I’ve come to see that one of the ways I can practice hospitality in my vagabond, single years is by helping others create a hospitable environment in their home. Whether it’s helping a friend cook or clean before a party, taking a turn bringing desserts to small group, or staying later to make sure all the clean up is taken care of, the old adage is true: many hands make light work.
TWO: Remembering the little people
Most of my friends’ families are pretty close to being complete, while I haven’t even had the chance to get started. I’ll be honest, that’s really hard sometimes. One of the things I’ve wanted the most is to be able to open my home to children that I can call my “own” — to nurture, care for, and raise them. Yet, there are plenty of ways I can influence children and young ladies, even though none of them are “mine.”
For example, I can invest in friends’ marriages and children or free them up to counsel another couple by offering to babysit. I can model what a godly woman looks like by spending one-on-one time with my friends’ little girls. I can mentor a middle school, high school, or college student that I go to church with. The possibilities are as vast as my willingness to forego my pity parties.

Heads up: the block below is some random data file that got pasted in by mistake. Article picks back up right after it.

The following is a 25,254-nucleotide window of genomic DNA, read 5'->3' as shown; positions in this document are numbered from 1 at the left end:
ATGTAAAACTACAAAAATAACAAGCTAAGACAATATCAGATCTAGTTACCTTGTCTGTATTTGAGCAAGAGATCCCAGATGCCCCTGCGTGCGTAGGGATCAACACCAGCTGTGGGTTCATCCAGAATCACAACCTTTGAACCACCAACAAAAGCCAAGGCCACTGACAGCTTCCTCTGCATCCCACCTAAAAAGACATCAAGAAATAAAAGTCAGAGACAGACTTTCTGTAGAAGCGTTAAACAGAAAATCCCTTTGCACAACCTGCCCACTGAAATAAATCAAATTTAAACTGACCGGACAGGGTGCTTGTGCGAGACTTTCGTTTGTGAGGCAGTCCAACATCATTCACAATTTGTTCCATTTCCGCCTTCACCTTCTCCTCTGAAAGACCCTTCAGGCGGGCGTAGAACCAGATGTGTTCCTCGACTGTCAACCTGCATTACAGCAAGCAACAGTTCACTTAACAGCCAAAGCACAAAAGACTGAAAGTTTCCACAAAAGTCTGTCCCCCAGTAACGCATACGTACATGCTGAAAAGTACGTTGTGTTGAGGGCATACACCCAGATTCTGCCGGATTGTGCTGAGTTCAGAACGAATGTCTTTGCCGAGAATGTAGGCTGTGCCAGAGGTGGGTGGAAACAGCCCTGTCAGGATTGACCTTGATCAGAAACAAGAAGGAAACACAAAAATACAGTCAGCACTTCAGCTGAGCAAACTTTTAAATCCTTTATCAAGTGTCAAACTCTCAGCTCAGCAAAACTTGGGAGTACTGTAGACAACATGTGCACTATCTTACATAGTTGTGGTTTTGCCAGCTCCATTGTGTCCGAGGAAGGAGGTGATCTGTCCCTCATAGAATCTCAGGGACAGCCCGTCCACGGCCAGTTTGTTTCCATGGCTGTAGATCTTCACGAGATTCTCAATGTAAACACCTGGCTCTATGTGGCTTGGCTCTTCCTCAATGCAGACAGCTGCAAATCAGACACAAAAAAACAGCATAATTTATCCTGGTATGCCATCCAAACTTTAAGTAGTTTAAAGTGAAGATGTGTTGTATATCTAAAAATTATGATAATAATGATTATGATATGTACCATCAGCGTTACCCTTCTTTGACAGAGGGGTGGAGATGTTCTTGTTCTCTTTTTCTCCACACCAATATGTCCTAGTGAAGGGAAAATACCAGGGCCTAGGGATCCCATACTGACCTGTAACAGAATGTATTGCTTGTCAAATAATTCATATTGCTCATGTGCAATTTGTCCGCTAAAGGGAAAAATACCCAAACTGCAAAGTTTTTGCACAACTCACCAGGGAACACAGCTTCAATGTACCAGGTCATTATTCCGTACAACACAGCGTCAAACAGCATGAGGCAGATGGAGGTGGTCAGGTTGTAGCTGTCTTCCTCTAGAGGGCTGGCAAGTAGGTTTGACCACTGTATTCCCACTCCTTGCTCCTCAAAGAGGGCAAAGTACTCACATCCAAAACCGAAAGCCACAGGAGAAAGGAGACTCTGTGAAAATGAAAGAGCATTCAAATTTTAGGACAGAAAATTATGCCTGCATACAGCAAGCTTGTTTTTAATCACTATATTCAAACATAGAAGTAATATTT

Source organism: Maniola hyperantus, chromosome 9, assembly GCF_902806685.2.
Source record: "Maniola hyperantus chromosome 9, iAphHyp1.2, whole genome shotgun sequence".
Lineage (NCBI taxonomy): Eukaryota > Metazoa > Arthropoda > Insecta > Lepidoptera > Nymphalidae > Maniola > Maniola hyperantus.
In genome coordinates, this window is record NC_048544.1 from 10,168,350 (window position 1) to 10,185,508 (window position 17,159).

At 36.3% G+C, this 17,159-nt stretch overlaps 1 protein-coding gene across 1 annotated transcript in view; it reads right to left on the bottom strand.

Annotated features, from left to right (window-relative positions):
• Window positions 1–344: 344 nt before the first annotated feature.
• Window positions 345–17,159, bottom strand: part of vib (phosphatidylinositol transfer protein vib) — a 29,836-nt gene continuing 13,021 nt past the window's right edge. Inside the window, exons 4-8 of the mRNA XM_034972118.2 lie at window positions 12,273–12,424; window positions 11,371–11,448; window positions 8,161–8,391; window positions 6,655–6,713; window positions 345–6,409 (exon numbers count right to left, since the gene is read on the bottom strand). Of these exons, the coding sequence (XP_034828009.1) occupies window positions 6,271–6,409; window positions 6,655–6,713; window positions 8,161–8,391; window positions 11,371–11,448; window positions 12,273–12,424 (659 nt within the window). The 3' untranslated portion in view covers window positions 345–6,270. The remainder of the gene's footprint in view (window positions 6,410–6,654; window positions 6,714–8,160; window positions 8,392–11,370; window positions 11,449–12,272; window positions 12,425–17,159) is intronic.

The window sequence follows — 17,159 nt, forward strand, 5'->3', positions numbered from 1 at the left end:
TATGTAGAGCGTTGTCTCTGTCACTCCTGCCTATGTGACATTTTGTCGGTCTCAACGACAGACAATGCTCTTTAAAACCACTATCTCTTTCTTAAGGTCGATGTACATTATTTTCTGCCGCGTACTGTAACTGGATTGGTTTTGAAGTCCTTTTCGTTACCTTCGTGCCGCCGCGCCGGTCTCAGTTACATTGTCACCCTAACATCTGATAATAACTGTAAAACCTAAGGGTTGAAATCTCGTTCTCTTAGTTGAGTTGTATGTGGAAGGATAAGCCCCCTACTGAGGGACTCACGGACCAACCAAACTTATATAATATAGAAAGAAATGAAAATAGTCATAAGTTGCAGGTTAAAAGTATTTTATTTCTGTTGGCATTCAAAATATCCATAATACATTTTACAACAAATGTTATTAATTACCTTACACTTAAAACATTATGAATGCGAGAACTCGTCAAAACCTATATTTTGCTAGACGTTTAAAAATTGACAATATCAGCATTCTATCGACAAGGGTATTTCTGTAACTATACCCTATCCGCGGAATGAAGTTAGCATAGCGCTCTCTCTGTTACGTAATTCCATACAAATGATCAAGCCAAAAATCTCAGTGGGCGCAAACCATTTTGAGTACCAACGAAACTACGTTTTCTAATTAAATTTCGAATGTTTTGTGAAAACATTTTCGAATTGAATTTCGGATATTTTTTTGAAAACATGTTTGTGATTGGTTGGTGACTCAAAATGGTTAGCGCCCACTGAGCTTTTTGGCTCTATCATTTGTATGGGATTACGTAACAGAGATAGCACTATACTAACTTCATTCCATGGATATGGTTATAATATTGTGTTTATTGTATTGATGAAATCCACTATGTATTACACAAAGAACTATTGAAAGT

On my worst days, I get stuck in a lament that I don’t have children to raise or the reality of the transient nature of many of these relational investments. On my better days, I realize the truth that everything the Lord gives is for a season. So, the question is, what will I do with the unique ability and emotional energy to invest in as many girls’ lives as I choose?
THREE: Housing longer-term guests
Singleness often affords a luxury of freedom that I, alone, get to decide how to use. Whether it’s time, possessions, or housing, I don’t have to consult anyone else in making my decision. While I have the freedom that many married people miss, I also have an abundance of alone time — more than I care to entertain.
This allows me to open my home — or, apartment — to visitors passing through or to young ladies who need a place to stay for a few weeks or months. Honestly, having strangers in my space isn’t always my favorite thing to do. It can be awkward and inconvenient and shows me where I fall short of showing hospitality without grumbling (1 Peter 4:9). But I know the blessing it is — both to me and my guests — through personal experience.
In His Word, God instructs us to actively look for ways to contribute to our brothers’ and sisters’ needs and to seek to show hospitality (Romans 12:13). This is a way I can proclaim that my time, my home, my possessions, even my plans, are not my own. They belong to the Lord, and I don’t want to shrink my soul by being stingy with what He has given me.